Worship: A Pantoum

Ps. 19:1-4

The night’s as silent as the shrouded dead.
We mime our parts in plays we did not write.
Stars applaud the empty stage instead.
The curtain falls. We bid you all goodnight.

We mime our parts in plays we did not write.
The cast bows low and utters not a sound
as the curtain falls. We bid you all goodnight;
ushers, pass the offering plates around.

The cast bows low. Is uttered not a sound
in praise or parody of our feeble play,
while ushers pass the offering plates. Around
you are the words; no one will say

if praise or parody. Our feeble interplay
is all the rage in fashionable conversation.
But you are the words. How can one say
what’s written on the day before creation?

And so we rage in fashionable conversation.
But still no match for chaos, storm, and spark.
What’s written? On the day before creation
we meet no gods awaiting in the dark.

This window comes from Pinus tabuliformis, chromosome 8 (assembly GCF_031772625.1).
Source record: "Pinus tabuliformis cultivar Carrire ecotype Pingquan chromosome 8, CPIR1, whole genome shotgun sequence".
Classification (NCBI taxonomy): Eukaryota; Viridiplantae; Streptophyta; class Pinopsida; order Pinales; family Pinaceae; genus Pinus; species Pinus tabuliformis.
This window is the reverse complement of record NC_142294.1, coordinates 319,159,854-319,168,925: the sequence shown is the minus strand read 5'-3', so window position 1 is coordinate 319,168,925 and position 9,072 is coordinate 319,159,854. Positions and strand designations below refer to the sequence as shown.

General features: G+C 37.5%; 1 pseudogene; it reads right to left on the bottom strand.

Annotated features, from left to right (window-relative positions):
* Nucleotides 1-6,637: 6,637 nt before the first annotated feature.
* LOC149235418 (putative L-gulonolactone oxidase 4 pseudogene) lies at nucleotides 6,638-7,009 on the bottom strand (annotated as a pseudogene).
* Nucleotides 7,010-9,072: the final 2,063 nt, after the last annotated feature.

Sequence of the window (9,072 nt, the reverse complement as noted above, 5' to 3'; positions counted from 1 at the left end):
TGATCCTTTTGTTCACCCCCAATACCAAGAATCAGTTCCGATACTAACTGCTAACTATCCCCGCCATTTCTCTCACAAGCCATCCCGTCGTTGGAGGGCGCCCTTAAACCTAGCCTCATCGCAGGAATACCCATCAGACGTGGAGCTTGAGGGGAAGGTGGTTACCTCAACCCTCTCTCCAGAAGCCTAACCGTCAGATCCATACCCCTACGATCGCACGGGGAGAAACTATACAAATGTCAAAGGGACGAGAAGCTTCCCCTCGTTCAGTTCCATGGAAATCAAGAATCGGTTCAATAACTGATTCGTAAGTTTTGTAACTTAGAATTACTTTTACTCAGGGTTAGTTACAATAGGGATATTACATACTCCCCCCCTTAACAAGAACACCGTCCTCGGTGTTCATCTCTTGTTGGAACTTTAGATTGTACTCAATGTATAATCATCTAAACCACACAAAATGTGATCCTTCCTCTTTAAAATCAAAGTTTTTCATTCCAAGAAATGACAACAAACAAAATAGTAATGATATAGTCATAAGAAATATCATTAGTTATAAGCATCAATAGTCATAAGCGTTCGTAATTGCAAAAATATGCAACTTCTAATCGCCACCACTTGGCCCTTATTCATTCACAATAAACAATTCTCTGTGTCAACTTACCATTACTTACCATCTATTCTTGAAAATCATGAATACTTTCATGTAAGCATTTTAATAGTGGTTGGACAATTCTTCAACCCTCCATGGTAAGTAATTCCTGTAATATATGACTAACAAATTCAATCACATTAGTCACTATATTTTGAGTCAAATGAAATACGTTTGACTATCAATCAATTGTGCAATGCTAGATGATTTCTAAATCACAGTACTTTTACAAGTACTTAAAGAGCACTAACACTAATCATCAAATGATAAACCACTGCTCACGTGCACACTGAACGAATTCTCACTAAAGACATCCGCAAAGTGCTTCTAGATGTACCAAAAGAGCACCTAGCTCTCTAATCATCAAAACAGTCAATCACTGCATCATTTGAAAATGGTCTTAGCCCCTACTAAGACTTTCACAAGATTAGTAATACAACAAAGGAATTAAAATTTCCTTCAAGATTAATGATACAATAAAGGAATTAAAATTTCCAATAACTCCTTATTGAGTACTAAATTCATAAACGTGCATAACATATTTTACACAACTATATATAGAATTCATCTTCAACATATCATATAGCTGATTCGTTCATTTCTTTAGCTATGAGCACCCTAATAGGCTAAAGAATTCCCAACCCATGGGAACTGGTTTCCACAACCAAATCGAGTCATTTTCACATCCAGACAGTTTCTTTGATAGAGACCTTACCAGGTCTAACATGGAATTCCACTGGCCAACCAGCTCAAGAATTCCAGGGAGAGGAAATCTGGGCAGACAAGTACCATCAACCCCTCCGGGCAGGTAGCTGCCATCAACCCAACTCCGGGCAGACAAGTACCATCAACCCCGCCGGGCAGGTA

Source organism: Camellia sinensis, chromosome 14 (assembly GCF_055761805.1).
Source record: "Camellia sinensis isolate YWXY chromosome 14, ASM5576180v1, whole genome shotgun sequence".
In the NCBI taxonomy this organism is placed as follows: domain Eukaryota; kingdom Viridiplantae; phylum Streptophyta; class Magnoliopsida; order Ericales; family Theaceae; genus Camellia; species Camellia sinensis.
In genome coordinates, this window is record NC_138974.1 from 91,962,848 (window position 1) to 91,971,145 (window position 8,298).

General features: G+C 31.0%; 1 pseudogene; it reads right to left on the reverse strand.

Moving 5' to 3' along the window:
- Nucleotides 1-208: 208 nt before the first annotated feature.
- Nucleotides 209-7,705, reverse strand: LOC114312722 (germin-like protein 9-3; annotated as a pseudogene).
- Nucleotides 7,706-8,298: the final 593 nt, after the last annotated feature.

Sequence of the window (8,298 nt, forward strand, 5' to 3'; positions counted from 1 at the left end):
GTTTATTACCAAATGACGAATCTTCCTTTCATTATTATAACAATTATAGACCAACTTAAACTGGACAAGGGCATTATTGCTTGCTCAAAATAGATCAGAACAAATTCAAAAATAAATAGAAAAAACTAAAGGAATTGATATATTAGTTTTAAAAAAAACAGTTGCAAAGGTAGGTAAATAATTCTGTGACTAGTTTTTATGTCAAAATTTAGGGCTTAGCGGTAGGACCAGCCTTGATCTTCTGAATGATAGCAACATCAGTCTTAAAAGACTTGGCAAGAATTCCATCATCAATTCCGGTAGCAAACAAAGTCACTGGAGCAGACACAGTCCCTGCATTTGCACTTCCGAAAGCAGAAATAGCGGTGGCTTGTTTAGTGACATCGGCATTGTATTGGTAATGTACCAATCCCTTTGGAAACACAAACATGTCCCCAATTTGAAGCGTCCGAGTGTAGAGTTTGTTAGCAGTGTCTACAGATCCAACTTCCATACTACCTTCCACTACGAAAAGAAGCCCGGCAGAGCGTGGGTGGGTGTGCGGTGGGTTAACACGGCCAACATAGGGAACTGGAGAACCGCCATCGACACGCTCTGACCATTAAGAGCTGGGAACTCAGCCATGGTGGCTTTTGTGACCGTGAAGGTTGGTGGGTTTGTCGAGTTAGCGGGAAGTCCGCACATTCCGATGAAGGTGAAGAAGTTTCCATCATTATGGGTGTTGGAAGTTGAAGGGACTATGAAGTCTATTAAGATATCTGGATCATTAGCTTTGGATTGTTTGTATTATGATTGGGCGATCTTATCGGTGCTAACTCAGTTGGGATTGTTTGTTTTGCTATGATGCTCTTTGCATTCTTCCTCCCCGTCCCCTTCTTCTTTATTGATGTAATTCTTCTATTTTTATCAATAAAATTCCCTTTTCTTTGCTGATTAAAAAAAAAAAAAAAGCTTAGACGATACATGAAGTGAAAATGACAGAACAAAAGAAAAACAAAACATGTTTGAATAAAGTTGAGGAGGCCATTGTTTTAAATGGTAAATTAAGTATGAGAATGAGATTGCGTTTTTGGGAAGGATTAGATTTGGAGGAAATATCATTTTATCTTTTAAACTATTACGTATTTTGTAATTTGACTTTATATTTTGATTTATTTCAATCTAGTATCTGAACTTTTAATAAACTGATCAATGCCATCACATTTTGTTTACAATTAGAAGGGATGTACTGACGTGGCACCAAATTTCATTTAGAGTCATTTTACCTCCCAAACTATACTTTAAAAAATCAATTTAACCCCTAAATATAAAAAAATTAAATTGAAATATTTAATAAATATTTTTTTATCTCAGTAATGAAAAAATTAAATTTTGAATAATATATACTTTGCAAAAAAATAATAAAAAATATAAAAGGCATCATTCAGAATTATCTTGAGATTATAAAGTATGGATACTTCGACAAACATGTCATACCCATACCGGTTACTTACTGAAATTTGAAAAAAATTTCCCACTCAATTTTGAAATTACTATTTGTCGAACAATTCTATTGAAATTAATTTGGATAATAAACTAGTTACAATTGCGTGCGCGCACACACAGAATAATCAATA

We’re no match for the chaos, storm, or spark
the stars applaud. On the empty stage, instead,
we meet no gods. But, waiting in the dark,
the nights are silent as the shrouded dead.

Note: I’ve been exploring apophatic theology lately: building a theology not from what we can say about God, but from what we cannot; not from what we supposedly know, but from that which is veiled in mystery and darkness; not from what is revealed, but from what hides from revelation. It seems to me the pantoum is a nearly perfect form for such explorations. Its repeated lines circle back on themselves, exposing unexpected nuances in their stair-step repetition. Its rigid structure requires the poet to stay within strict limits and not run loose in flights of metaphorical fancy. The result is a series of stanzas fairly bursting with possibilities for meaning, while never quite tipping their hand.